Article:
Type of Institution: Vegetarian
Address: 190 Middle Road, #01-13/14, Fortune Centre, Singapore 188979
Tel: +65 63331612
Opening Hours: Daily 10 am – 11 pm
Herbivore is a Japanese vegetarian restaurant located on the ground floor of Fortune Centre, aka the mecca of vegetarian food in Singapore. It was opened in 2011 by the owner of Zen Japanese Vegetarian Restaurant, which you might have heard of as it has been well-received by the blogosphere and veg*ns generally. I pretty much hated the food at Zen Japanese (which explains my erstwhile reluctance to relive the entire experience by blogging about it) but thankfully I had an enjoyable experience at Herbivore, despite the similarities in their menus. As I’ll elaborate shortly, both the quality of Herbivore’s Japanese cuisine and the portion sizes were satisfactory. However, do not come here expecting a faithful adherence to the principles of traditional Japanese cuisine. It is telling (and disappointing) that Herbivore uses long grain rice instead of short grain Japanese sushi rice for all their rice dishes. Herbivore used to offer Western food on their menu as well (nothing fancy – just the usual burgers, pastas, etc.) but that seems to have been taken off the menu.
Vegans should be cautious when ordering food at Herbivore – Although no eggs are used, dairy is used quite often. The main culprit is mayonnaise – their version is made with milk and is offered not only on the side but used within their sushi. I realised this because I had ordered the Unagi Maki and informed them to leave out the mayonnaise (there was obviously some dotting the tops of the sushi from the picture in the menu), but when it was served, there was mayonnaise inside the sushi. The manager apologized and offered as consolation the fact that it was eggless, but upon realizing that that didn’t help they promptly rectified their mistake with a fresh plate of sushi. Aside from the mayonnaise, dairy is found in their cheeses and in their desserts.
As you can see, the décor in Herbivore is simple, clean cut and dominated by brown and dark brown wooden furnishings. The ambience is not particularly casual but it is not quite semi-formal, i.e. I would not have a special date or a business lunch here.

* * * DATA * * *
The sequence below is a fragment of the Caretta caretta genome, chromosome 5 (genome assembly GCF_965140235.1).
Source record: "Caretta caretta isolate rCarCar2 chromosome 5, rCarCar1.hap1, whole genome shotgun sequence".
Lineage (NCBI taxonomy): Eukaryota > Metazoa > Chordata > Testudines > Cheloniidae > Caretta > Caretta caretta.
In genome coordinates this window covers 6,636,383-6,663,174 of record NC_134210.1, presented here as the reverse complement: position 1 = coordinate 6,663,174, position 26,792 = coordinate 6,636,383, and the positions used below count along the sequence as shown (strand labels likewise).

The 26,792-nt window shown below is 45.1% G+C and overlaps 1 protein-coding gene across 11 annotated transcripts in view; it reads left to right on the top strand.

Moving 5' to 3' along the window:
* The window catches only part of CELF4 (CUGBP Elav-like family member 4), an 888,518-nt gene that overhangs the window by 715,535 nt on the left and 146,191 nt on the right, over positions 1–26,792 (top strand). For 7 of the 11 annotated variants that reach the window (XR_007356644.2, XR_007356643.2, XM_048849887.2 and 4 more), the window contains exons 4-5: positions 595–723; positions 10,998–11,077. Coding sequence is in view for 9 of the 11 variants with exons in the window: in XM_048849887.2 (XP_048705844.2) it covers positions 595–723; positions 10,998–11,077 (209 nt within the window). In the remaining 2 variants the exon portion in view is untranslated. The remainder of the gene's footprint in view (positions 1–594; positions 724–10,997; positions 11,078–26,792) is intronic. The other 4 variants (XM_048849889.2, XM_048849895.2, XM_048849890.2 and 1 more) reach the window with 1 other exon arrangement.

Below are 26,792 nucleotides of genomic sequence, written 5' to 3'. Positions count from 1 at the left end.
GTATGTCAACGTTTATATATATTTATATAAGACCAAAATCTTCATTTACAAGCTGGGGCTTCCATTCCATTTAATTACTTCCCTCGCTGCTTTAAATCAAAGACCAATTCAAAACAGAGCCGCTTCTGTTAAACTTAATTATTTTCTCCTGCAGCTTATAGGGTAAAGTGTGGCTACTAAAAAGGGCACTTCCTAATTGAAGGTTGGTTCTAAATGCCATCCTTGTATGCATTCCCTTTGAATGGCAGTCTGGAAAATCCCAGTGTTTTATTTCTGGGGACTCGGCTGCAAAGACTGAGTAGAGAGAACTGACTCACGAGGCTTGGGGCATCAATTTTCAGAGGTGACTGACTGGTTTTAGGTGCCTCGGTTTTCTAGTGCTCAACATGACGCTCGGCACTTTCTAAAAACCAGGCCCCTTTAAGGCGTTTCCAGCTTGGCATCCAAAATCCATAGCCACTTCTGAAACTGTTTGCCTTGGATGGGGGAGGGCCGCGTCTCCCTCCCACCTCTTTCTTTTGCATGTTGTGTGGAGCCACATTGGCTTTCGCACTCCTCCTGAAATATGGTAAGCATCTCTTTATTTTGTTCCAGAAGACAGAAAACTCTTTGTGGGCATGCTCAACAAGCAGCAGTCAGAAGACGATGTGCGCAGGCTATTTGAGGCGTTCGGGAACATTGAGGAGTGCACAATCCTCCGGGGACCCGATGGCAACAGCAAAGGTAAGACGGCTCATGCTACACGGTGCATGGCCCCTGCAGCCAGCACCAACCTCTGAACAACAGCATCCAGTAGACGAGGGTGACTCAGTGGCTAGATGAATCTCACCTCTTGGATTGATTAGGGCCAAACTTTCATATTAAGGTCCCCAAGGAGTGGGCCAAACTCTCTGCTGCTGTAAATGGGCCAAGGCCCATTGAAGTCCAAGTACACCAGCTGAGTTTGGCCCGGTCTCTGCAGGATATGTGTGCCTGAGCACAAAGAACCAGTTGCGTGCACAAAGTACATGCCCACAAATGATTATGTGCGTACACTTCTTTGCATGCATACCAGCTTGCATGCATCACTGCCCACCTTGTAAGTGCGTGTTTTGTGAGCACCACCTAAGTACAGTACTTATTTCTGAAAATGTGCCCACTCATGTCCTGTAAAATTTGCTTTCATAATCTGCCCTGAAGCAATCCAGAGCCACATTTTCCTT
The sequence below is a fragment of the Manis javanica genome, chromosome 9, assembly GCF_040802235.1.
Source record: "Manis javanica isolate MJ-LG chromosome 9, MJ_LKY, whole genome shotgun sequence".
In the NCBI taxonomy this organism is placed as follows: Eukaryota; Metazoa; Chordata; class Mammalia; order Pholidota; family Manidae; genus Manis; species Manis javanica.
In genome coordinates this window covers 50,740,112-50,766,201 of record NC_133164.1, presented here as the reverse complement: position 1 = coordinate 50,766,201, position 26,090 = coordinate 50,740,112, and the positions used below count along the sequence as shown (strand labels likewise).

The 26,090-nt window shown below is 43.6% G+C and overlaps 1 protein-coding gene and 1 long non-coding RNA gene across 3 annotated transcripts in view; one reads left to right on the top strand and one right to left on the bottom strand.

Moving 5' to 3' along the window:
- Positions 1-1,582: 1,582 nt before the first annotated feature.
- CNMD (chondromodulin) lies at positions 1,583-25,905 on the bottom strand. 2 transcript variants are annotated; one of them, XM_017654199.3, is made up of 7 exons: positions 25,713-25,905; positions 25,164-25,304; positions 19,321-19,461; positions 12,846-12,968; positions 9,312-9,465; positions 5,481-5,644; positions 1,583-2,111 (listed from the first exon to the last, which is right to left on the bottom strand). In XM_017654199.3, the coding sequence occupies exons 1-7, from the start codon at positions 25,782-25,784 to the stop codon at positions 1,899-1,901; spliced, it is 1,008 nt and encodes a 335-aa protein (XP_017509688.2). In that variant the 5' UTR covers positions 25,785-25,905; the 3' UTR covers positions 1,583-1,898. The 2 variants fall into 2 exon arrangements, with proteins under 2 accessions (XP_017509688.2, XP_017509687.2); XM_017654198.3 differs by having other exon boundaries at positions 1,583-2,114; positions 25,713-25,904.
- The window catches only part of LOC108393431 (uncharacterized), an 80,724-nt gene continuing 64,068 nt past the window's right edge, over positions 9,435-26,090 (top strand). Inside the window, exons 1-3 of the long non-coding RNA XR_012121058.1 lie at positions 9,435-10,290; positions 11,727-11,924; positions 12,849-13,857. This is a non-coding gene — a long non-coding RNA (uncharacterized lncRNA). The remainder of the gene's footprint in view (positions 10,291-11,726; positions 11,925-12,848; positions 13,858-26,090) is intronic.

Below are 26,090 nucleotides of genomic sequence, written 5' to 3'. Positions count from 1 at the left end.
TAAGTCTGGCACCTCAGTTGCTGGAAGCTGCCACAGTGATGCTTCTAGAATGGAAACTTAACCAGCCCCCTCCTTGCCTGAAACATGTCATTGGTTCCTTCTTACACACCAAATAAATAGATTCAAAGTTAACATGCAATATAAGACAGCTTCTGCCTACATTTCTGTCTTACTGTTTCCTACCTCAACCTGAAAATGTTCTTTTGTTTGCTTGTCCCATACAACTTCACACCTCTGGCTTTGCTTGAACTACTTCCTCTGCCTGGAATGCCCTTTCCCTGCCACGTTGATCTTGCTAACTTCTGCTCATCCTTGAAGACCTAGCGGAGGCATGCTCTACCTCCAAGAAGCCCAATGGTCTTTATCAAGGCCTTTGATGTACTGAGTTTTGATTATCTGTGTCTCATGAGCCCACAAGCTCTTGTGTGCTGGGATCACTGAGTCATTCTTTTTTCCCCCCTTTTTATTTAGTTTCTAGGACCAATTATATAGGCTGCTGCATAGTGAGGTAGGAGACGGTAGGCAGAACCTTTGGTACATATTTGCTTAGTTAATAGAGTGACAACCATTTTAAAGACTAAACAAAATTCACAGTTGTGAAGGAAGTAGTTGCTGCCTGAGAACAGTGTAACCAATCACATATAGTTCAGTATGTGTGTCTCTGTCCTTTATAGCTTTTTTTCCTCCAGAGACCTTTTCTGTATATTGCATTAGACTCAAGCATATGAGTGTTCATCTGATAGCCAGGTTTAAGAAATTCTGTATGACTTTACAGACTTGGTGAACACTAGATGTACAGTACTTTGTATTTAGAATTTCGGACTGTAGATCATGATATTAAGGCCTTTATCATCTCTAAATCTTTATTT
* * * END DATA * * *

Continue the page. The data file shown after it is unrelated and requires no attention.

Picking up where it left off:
Asparagus Bento Set
The Asparagus Bento set is definitely a great choice if you are craving variety and/or you want a representative sample of Herbivore’s Japanese cuisine, although it lacked sufficient contrast in the colours to make the bento set aesthetically arresting. Among the four side dishes, my favourite was the stir-fried asparagus with bunashimeiji mushrooms and red and yellow capsicum strips – the asparagus was fresh and tender-crisp, and the mushrooms were firm and chewy. The tonkatsu (breaded and deep-fried pork cutlet) was crispy on the outside and fairly meaty inside, and it was served with a sweet ketchup-like sauce and mayonnaise. The mock salmon and tuna sashimi were nearly indistinguishable in terms of their slightly fishy taste and their very soft, fishcake-like texture. The grilled eggplant in a light soy sauce was pretty well-cooked, but it could have been more tender. As mentioned earlier, the side dishes came with long grain rice instead of short grain Japanese sushi rice. To wrap it all up, the set also came with miso soup and a dairy-based soy jelly dessert which I did not try. If you have a regular appetite, you would almost certainly feel satiated after your meal, especially with the protein from the soy-based tonkatsu, asparagus and mushrooms. ($27)
Natto (fermented soybean) is my absolute favourite Japanese food ever and I loved that Herbivore gave a generous serving of the sticky, slippery, slimy and gooey goodness with an equally generous serving of springy soba noodles in their Nattou Soba, topped off with wasabi and seaweed. The natto was slightly too plain to eat on its own – it could have benefited from a bit of miso to make it more savoury – but this wasn’t really an issue since I was dipping the nattou with the soba into the tsuyu (dipping sauce). The tsuyu was a bit too salty though, so I would request them to taste test it before serving it in the future. As a side note, the original Nattou Soba is served with the sauce already poured into the noodles, but I asked for them to be separated.
If you’re health conscious, it helps that this dish is a nutritional powerhouse – the natto, soba noodles and nori seaweed will load you up with omega-3s, complete proteins, and tons of vitamins (including the B-vitamins and vitamins C and K) and minerals (such as calcium, iron, potassium, magnesium, and phosphorus). ($12)
The Unagi Maki is a long row of avocado and cucumber sushi topped with slices of mock grilled unagi in a sweet and savoury unagi sauce, as well as sesame seeds. I was impressed by the mock unagi, with its crispy outer skin and rather realistic texture – my guess is that it can be attributed to an intelligent use of tofu. I generally enjoyed it except for the fact that the teriyaki sauce beneath the sushi was a tad too salty, and as mentioned, long grain rice was used instead of short grain Japanese sushi rice.
Also, as I’ve warned earlier, the original dish comes with both mayonnaise on top of the sushi and within the sushi, so vegans should take a good look into the sushi rice before they take a bite! ($14)
Grilled Teriyaki Chicken
This simple dish combined mock grilled chicken, a rich teriyaki sauce and toasted sesame seeds. The mock chicken had a sufficiently realistic texture and was quite tender. It would have been better if the teriyaki sauce was slightly less salty, but generally I would recommend it. ($12)
Conclusion: The food at Herbivore, while not mind-blowing, is largely satisfactory aside from some minor kinks. It is worth a visit, if only for the novelty of having Japanese vegetarian and vegan cuisine in Singapore.